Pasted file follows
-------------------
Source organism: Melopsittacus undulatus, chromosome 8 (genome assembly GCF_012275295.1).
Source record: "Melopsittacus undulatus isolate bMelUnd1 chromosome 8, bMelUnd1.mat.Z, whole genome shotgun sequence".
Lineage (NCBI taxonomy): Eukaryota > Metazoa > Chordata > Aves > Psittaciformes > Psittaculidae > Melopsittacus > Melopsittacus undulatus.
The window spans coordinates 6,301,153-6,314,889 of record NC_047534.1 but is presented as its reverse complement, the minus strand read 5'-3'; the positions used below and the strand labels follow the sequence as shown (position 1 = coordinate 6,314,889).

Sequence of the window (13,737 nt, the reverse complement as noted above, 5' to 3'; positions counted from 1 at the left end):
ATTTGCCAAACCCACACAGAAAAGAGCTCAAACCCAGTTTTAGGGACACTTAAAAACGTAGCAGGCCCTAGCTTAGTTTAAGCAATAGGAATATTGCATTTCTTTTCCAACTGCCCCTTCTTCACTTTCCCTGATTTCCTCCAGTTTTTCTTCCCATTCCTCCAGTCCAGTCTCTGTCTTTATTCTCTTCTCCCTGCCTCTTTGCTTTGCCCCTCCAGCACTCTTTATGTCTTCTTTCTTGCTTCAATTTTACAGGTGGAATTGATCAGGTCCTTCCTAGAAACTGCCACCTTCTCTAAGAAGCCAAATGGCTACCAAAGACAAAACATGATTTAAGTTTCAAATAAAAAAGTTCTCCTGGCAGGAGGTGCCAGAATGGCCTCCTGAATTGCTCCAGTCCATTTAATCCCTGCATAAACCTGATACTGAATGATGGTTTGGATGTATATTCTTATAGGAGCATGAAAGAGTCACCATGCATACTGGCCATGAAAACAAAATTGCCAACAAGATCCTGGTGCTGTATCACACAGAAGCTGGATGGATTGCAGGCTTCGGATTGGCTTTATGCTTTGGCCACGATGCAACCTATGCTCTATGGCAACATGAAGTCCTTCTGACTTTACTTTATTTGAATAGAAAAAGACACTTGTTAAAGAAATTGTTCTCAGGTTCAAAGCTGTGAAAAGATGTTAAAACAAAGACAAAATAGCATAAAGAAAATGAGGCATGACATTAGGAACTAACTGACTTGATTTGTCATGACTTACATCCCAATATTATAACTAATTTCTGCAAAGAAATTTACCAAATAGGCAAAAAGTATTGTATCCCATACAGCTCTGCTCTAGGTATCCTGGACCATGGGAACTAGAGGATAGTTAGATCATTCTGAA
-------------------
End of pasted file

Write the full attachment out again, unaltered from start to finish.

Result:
Source organism: Melopsittacus undulatus, chromosome 8 (genome assembly GCF_012275295.1).
Source record: "Melopsittacus undulatus isolate bMelUnd1 chromosome 8, bMelUnd1.mat.Z, whole genome shotgun sequence".
Lineage (NCBI taxonomy): Eukaryota > Metazoa > Chordata > Aves > Psittaciformes > Psittaculidae > Melopsittacus > Melopsittacus undulatus.
The window spans coordinates 6,301,153-6,314,889 of record NC_047534.1 but is presented as its reverse complement, the minus strand read 5'-3'; the positions used below and the strand labels follow the sequence as shown (position 1 = coordinate 6,314,889).

Sequence of the window (13,737 nt, the reverse complement as noted above, 5' to 3'; positions counted from 1 at the left end):
ATTTGCCAAACCCACACAGAAAAGAGCTCAAACCCAGTTTTAGGGACACTTAAAAACGTAGCAGGCCCTAGCTTAGTTTAAGCAATAGGAATATTGCATTTCTTTTCCAACTGCCCCTTCTTCACTTTCCCTGATTTCCTCCAGTTTTTCTTCCCATTCCTCCAGTCCAGTCTCTGTCTTTATTCTCTTCTCCCTGCCTCTTTGCTTTGCCCCTCCAGCACTCTTTATGTCTTCTTTCTTGCTTCAATTTTACAGGTGGAATTGATCAGGTCCTTCCTAGAAACTGCCACCTTCTCTAAGAAGCCAAATGGCTACCAAAGACAAAACATGATTTAAGTTTCAAATAAAAAAGTTCTCCTGGCAGGAGGTGCCAGAATGGCCTCCTGAATTGCTCCAGTCCATTTAATCCCTGCATAAACCTGATACTGAATGATGGTTTGGATGTATATTCTTATAGGAGCATGAAAGAGTCACCATGCATACTGGCCATGAAAACAAAATTGCCAACAAGATCCTGGTGCTGTATCACACAGAAGCTGGATGGATTGCAGGCTTCGGATTGGCTTTATGCTTTGGCCACGATGCAACCTATGCTCTATGGCAACATGAAGTCCTTCTGACTTTACTTTATTTGAATAGAAAAAGACACTTGTTAAAGAAATTGTTCTCAGGTTCAAAGCTGTGAAAAGATGTTAAAACAAAGACAAAATAGCATAAAGAAAATGAGGCATGACATTAGGAACTAACTGACTTGATTTGTCATGACTTACATCCCAATATTATAACTAATTTCTGCAAAGAAATTTACCAAATAGGCAAAAAGTATTGTATCCCATACAGCTCTGCTCTAGGTATCCTGGACCATGGGAACTAGAGGATAGTTAGATCATTCTGAA